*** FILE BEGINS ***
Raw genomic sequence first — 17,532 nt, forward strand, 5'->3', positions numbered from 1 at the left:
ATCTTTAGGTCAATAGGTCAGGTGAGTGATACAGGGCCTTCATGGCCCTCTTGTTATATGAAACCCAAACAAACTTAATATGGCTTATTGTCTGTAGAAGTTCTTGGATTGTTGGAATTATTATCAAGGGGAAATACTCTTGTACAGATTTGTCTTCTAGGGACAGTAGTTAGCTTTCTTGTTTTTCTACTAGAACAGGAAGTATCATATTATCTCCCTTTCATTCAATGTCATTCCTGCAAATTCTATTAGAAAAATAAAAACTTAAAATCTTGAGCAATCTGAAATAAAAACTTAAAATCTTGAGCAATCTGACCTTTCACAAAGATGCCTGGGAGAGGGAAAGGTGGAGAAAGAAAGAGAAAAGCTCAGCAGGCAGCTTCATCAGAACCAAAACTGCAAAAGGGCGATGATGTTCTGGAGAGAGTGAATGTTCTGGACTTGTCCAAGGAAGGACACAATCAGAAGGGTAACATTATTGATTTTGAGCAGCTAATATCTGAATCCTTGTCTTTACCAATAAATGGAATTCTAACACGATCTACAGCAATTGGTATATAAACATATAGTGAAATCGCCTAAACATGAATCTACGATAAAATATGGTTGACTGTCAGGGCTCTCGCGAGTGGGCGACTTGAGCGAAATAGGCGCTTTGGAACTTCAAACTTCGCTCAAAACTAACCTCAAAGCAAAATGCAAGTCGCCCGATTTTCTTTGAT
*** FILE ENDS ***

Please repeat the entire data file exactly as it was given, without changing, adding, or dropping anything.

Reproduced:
Raw genomic sequence first — 17,532 nt, forward strand, 5'->3', positions numbered from 1 at the left:
ATCTTTAGGTCAATAGGTCAGGTGAGTGATACAGGGCCTTCATGGCCCTCTTGTTATATGAAACCCAAACAAACTTAATATGGCTTATTGTCTGTAGAAGTTCTTGGATTGTTGGAATTATTATCAAGGGGAAATACTCTTGTACAGATTTGTCTTCTAGGGACAGTAGTTAGCTTTCTTGTTTTTCTACTAGAACAGGAAGTATCATATTATCTCCCTTTCATTCAATGTCATTCCTGCAAATTCTATTAGAAAAATAAAAACTTAAAATCTTGAGCAATCTGAAATAAAAACTTAAAATCTTGAGCAATCTGACCTTTCACAAAGATGCCTGGGAGAGGGAAAGGTGGAGAAAGAAAGAGAAAAGCTCAGCAGGCAGCTTCATCAGAACCAAAACTGCAAAAGGGCGATGATGTTCTGGAGAGAGTGAATGTTCTGGACTTGTCCAAGGAAGGACACAATCAGAAGGGTAACATTATTGATTTTGAGCAGCTAATATCTGAATCCTTGTCTTTACCAATAAATGGAATTCTAACACGATCTACAGCAATTGGTATATAAACATATAGTGAAATCGCCTAAACATGAATCTACGATAAAATATGGTTGACTGTCAGGGCTCTCGCGAGTGGGCGACTTGAGCGAAATAGGCGCTTTGGAACTTCAAACTTCGCTCAAAACTAACCTCAAAGCAAAATGCAAGTCGCCCGATTTTCTTTGAT